Bangalore(DHNS): Noted Kannada playwright Girish Karnad on Friday questioned the late U R Ananthamurthy’s literary legacy by claiming that the litterateur wrote nothing that was significant after “Samskara”.
“All his later works were actually second rate,” said Karnad, triggering a storm at the ongoing Bangalore Literature Festival here.
Karnad also slammed Ananthamurthy’s analysis of Hinduism in “Samskara,” dubbing it “very baseless” and “shallow”. The playwright and actor had donned the role of the main character, Praneshacharya, in the film adoption of the critically acclaimed work. Ananthamurthy, 82, passed away last month following multiple organ failure.
The controversial remarks were made at a session organised to pay tribute to the late writer. Karnad was in conversation with artist S G Vasudev and Kannada poet, Mamta Sagar.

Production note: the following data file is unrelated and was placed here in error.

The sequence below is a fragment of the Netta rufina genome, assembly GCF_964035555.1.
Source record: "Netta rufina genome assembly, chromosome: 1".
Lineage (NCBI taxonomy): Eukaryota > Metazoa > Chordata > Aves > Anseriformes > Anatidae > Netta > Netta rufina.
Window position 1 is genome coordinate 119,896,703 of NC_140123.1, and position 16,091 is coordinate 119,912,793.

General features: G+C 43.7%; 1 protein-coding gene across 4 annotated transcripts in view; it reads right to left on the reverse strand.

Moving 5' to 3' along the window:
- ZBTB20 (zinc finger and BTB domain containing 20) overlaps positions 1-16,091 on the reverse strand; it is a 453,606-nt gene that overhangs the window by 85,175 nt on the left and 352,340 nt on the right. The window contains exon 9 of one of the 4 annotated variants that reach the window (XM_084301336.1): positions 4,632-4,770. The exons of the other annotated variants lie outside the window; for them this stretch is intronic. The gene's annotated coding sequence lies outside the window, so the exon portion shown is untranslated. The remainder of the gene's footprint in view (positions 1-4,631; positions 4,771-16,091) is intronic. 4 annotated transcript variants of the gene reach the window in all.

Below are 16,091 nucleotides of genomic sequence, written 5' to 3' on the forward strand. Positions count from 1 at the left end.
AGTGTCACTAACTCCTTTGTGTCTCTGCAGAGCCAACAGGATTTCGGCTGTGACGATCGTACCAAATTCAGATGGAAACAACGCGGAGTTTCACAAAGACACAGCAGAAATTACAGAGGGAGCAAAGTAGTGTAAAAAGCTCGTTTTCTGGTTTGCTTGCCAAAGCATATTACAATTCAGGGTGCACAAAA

Two years ago, Karnad had stirred up a controversy by saying that Rabindranath Tagore wrote “mediocre” plays. His criticism of V S Naipaul’s writings on Indian society had also sparked a debate at the Mumbai Lit fest the same year.
Continuing his unusually harsh take on Ananthamurthy, Karnad claimed that “Bharathipura” was unreadable. “He (Ananthamurthy) knew that he had lost it,” Karnad quipped in an apparent reference to the late litterateur’s waning literary zeal. “Bharathipura” had delved into issues of caste sensibility and untouchability in the society. But Karnad acknowledged Ananthamurthy’s strength in penning powerful stories.
“He should be judged on the basis of his brilliant short stories,” said Karnad, hastening to add that these literary works attracted global attention thanks to A K Ramanujan’s translations.
Karnad was also quick to refute Mamta Sagar’s contention that Ananthmurthy had refused a Parliament seat. “He (Ananthmurthy) loved a seat but was not given. He pursued a (Rajya Sabha) seat like mad,” he said.
He justified his assertion by drawing the participants’ attention to a “famous photograph” that had Ananthmurthy serving lime juice to former chief minister H D Kumaraswamy.
Seeking an objective analysis of the legacy of artists and litterateurs, Karnad emphasised the need not to “whitewash” them. “We must look at our artists with all their darker shades,” he said.